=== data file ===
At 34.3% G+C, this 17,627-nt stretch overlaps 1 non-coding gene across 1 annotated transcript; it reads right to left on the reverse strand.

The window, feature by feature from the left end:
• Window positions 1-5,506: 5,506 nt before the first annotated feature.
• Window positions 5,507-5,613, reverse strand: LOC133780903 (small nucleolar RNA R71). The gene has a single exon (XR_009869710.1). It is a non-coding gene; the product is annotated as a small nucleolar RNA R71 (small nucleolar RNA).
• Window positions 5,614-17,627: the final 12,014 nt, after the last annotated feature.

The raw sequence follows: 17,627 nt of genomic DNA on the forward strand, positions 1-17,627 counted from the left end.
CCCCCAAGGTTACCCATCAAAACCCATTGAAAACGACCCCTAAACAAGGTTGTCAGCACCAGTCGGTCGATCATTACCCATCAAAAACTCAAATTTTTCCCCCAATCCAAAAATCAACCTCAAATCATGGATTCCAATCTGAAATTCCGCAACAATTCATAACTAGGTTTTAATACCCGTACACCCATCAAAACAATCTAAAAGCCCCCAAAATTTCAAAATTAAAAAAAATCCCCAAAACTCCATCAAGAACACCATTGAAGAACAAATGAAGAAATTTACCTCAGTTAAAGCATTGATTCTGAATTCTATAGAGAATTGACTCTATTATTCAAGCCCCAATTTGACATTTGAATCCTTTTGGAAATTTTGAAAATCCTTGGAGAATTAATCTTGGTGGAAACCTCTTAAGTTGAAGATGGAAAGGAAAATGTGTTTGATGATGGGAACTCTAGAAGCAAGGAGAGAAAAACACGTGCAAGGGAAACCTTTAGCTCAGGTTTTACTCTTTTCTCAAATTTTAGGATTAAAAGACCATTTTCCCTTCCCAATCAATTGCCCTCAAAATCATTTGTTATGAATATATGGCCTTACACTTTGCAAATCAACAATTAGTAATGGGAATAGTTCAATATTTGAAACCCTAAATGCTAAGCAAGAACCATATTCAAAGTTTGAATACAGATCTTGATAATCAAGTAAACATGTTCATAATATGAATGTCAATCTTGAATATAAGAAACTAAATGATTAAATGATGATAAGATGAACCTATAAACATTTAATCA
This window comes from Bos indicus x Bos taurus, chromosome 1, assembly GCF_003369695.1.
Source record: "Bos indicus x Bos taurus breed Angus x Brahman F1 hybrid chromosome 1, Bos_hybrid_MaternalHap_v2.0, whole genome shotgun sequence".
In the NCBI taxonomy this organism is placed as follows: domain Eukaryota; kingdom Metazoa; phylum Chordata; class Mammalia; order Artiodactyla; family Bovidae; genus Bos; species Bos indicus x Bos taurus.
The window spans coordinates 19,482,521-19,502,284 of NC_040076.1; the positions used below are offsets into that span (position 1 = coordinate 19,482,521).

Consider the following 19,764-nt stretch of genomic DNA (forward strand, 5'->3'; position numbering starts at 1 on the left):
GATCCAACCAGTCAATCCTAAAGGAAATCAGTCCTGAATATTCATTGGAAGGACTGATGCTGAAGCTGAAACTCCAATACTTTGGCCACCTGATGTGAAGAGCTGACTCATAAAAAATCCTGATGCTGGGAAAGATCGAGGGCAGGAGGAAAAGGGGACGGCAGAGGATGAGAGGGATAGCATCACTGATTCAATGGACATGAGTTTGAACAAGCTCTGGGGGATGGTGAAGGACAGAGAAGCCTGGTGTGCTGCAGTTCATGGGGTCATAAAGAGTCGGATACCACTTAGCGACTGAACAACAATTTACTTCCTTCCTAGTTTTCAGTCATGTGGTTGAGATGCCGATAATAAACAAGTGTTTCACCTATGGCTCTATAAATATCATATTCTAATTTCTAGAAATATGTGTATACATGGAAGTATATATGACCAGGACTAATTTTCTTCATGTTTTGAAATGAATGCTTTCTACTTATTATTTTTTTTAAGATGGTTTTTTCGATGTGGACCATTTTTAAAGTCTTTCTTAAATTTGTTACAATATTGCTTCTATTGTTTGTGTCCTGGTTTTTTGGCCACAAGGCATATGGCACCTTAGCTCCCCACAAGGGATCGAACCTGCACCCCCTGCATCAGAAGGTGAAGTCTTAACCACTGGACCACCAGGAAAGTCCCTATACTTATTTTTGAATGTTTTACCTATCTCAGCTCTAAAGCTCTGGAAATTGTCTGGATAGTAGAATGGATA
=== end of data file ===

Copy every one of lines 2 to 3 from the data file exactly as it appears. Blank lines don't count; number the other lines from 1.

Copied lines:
The window, feature by feature from the left end:
• Window positions 1-5,506: 5,506 nt before the first annotated feature.